work house test was dropped ; allowances were given by the overseers of fashioned principles. But although his books are forgotten, and the

to make up for deficient wages. “Settlement laws" were eminence which his daughter's affection takes for real was but very facti.

passed, whieh restrained poor workingmen from migrating from a parish tious, her filial piety will probably secure for him in literature the niche

where the labor market was overstocked to one where there was a demand. which he failed of securing for himself. Her biography of him is an

Even illegitimacy was encouraged, by a larger allowance being granted interesting and very readable book, full of gossip about the London of the

by the parish to a poor woman for an illegitimate than a legitimate child. beginning of this century, its theatres, literary cliques, taverns, ordinaries,

Under this vicious system, a pauper became better cared for than a hardspouting clubs

, coffee-rooms, and all the strange fashions and habits of working laborer, and that most wretched human condition, where people “the town.” Among a thousand similar other things that the writer tells

live by the cunning, deceit, and dependence of beggary—a state often us is this dubious piece of philology about a slang term which still holds

more fatal to character than courses of absolute crime-became a profesits own in England, and has some currency in this country. “The fashion of

sion, and was transmitted sometimes for several generations. In 1832, the house," says Adolphus, speaking of a tavern called the Queen's Head, in

Prof. Fawcett states, the evil had reached a gigantic condition. Rates Duke's Court," was to order spirits in a pewter half-quartern measure, which

increased so as to threaten the absorption of the whole rent of the land. In the drinker mixed with water according to his taste. It was frequently the

one estate near Cambridge, 500 acres rented for about £1 per acre, while fashion to say, 'Now I'll have another quartern, and go.' In process of time

the annual poor-rates amounted to £250, the owner also testifying that his the order was cut down to the last word, 'Waiter, bring me a go;' and

loss every year, from being obliged to employ pauper labor, was £100 from that house, and from that mode of expression, the word extended probably over the whole kingdom as synonymous with half a quartern

The discouraging effect upon honest labor of this public support of an of spirits.” If Mr. Adolphus's memory does not play him false, he was con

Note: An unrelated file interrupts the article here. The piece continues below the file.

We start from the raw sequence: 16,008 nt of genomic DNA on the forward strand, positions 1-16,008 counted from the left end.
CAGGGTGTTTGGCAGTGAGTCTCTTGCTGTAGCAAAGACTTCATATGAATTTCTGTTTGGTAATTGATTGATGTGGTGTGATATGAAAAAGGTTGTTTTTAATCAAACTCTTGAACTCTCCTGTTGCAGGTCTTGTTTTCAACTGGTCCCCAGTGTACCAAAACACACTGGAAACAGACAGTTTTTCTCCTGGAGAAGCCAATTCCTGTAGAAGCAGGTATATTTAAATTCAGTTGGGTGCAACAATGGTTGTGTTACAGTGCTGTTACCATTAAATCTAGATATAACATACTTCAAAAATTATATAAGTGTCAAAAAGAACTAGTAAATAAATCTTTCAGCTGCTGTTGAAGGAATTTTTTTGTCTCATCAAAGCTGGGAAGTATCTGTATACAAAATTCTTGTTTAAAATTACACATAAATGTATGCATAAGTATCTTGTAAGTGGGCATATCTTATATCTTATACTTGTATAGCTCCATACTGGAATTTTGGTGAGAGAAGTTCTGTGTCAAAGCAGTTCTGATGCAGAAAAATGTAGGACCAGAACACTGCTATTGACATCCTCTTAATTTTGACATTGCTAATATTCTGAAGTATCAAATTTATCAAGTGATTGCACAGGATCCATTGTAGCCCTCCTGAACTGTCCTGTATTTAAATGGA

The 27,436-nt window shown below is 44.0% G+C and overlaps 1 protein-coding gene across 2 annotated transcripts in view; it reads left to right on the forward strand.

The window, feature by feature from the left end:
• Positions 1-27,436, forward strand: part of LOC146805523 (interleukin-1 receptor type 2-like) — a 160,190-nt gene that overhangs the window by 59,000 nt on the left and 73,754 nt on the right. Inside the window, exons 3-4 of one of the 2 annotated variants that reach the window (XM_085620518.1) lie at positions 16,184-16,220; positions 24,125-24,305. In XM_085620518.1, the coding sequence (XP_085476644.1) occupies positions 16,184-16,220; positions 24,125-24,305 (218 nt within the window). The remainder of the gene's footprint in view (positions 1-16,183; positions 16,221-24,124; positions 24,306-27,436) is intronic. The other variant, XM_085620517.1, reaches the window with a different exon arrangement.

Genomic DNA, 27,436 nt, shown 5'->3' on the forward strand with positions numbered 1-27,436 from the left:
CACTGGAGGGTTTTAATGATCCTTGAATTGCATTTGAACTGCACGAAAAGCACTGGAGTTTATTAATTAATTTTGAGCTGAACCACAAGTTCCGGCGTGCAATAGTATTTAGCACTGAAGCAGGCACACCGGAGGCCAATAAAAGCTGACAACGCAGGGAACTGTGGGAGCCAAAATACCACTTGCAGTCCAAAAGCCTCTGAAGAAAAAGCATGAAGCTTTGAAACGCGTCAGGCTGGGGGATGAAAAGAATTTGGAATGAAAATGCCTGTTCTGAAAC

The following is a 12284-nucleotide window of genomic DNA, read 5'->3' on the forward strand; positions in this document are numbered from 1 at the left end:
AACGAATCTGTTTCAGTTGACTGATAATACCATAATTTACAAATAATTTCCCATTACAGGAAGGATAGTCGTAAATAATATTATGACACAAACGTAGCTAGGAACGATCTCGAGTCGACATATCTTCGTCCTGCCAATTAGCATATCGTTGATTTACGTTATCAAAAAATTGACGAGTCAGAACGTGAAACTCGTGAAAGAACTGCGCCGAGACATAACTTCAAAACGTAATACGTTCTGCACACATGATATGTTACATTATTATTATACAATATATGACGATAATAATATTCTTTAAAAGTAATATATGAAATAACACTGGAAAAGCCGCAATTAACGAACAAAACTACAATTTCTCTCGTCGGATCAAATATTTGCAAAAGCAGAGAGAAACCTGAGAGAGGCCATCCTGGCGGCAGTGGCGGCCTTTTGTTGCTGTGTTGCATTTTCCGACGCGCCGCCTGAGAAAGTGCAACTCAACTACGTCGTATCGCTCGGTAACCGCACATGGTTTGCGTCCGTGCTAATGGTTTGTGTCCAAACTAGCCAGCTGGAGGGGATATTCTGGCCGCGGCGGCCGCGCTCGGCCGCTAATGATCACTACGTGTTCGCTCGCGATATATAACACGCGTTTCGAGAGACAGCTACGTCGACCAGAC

army of able-bodied paupers can hardly be imagined. Thus, as Mr. Faw. nected with one of our customs which has always seemed to most people

cett well puts it, a laboring man, by dint of much economy, self-control, to require explanation, and which he thus explains. When a boy at

and hard labor, saves sufficient to purchase a small annuity, and to proschool, he used to spend his holidays with a great-uncle, residing in Sack

cure, when he is old and broken-down, an income of five shillings a week. ville Street, of whom he stood in great awe, and in whose house he had

Another spends all his savings at the ale-house, and leads a lazy, dissolute but doleful days of it, his only solace in his dreariness being a print-shop life, leaving his family in misery. At precisely the same age, all he has at the corner of the street, and the kindness of a lady of high fashion

to do is to apply to the parish for relief, and, without any unpleasant puband great beauty ” who lived near, and occasionally gave him sweet

licity or obligation to reside in the workhouse, he receives the same meats and kisses. On the day on which he wore his first chimney-pot hat,

income-five shillings a week. Even during the years when they were he paid a visit to this leader of fashion, and she in joke put the boy's hat

able to labor, it often happened that the pauper received more than the on her own head, and liking the look of herself in the new head-dress, she

industrious laborer could earn. As Prof. Fawcett remarks (from whose resolved to wear it into the Park, whither she was about to ride. This

clear sketch this résumé is taken), “ England was brought nearer to ruin she did at once, and from then till now, in spite of attempts at innovation, by the old Poor Law than she ever was by a hostile army.” The ghastly the fashion has sustained its ground.

and corrupting effects of this blundering legislation are still visible

throughout England. PAUPERISM IN ENGLAND.**

There was one mistake, however, made by the British statesmen in MR. MAINE, in his recent remarkable work on “ Village Communi. treating this evil which it seems to us Mr. Fawcett does not sufficiently ties,” has made the ingenious observation that pauperism was first pressed estimate-we mean their neglect of any general scheme for popular edu

cation. During those game centuries when this evil was reaching such ** Pauperism : Its Causes and Remedies. By Prof. Henry Fawcett." New York: Macmillan & Co. 1871. 12mo, 270 pp.

tremendous proportions in England, two other communities, Holland and